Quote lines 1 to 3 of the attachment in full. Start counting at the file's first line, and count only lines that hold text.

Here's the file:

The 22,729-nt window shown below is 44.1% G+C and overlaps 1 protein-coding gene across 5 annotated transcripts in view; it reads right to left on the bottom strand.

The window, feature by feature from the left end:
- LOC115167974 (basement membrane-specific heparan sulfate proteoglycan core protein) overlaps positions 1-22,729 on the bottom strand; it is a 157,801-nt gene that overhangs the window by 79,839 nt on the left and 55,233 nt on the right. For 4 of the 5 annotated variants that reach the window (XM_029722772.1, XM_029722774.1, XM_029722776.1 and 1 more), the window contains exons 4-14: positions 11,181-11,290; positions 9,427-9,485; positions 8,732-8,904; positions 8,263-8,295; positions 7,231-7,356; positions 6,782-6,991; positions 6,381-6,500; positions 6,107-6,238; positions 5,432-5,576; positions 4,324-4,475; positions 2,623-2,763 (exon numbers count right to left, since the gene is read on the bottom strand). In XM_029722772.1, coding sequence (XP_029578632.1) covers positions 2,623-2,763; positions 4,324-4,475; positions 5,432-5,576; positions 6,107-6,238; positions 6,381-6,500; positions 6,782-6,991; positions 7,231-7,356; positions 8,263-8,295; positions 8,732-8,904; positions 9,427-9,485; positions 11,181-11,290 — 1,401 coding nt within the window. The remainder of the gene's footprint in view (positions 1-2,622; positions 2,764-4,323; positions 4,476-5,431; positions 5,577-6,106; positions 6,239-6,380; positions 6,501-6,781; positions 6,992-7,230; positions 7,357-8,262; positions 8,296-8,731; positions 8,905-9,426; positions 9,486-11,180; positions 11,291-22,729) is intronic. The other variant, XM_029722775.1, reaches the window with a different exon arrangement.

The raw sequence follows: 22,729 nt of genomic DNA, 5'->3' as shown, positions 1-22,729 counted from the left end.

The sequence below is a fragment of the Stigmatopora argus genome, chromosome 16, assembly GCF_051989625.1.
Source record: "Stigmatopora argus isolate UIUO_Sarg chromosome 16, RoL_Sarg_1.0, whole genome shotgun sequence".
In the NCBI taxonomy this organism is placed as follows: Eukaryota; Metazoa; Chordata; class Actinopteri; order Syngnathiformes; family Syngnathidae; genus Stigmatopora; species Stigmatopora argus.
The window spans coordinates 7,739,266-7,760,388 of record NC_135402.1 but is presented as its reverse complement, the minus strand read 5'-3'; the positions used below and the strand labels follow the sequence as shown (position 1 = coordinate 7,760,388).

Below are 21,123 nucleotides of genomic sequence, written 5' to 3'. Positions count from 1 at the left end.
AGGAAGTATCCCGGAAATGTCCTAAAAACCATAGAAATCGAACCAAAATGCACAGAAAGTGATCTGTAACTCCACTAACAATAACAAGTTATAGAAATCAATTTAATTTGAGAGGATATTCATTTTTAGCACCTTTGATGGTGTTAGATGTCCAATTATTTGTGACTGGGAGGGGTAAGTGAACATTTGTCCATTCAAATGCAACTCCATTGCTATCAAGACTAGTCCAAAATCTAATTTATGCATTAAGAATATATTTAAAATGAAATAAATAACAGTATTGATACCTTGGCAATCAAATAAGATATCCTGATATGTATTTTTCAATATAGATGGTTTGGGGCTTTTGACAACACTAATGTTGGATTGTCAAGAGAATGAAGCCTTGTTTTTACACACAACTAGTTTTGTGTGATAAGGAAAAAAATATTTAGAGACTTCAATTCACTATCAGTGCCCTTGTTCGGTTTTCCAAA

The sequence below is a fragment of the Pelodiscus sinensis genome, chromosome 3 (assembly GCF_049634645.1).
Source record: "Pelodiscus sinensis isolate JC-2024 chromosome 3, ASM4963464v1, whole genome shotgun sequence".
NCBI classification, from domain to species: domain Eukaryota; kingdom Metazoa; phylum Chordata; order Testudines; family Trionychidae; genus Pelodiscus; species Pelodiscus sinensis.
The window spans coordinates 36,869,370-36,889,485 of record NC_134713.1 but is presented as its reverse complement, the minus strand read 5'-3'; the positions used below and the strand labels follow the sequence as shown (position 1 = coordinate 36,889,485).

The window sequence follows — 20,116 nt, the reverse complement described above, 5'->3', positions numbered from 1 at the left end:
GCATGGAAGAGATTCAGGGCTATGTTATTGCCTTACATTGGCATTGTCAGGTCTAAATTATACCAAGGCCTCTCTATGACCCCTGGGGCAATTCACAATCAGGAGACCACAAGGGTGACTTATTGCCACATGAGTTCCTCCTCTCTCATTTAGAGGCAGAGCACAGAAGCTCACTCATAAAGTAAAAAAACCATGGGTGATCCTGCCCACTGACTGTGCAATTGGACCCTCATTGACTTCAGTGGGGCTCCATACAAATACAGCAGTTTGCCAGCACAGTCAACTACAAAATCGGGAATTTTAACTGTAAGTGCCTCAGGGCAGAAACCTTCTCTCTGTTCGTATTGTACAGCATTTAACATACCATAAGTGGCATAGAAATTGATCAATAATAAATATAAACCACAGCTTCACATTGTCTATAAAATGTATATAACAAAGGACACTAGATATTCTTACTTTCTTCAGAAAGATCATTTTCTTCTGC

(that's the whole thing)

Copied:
The 22,729-nt window shown below is 44.1% G+C and overlaps 1 protein-coding gene across 5 annotated transcripts in view; it reads right to left on the bottom strand.

The window, feature by feature from the left end:
- LOC115167974 (basement membrane-specific heparan sulfate proteoglycan core protein) overlaps positions 1-22,729 on the bottom strand; it is a 157,801-nt gene that overhangs the window by 79,839 nt on the left and 55,233 nt on the right. For 4 of the 5 annotated variants that reach the window (XM_029722772.1, XM_029722774.1, XM_029722776.1 and 1 more), the window contains exons 4-14: positions 11,181-11,290; positions 9,427-9,485; positions 8,732-8,904; positions 8,263-8,295; positions 7,231-7,356; positions 6,782-6,991; positions 6,381-6,500; positions 6,107-6,238; positions 5,432-5,576; positions 4,324-4,475; positions 2,623-2,763 (exon numbers count right to left, since the gene is read on the bottom strand). In XM_029722772.1, coding sequence (XP_029578632.1) covers positions 2,623-2,763; positions 4,324-4,475; positions 5,432-5,576; positions 6,107-6,238; positions 6,381-6,500; positions 6,782-6,991; positions 7,231-7,356; positions 8,263-8,295; positions 8,732-8,904; positions 9,427-9,485; positions 11,181-11,290 — 1,401 coding nt within the window. The remainder of the gene's footprint in view (positions 1-2,622; positions 2,764-4,323; positions 4,476-5,431; positions 5,577-6,106; positions 6,239-6,380; positions 6,501-6,781; positions 6,992-7,230; positions 7,357-8,262; positions 8,296-8,731; positions 8,905-9,426; positions 9,486-11,180; positions 11,291-22,729) is intronic. The other variant, XM_029722775.1, reaches the window with a different exon arrangement.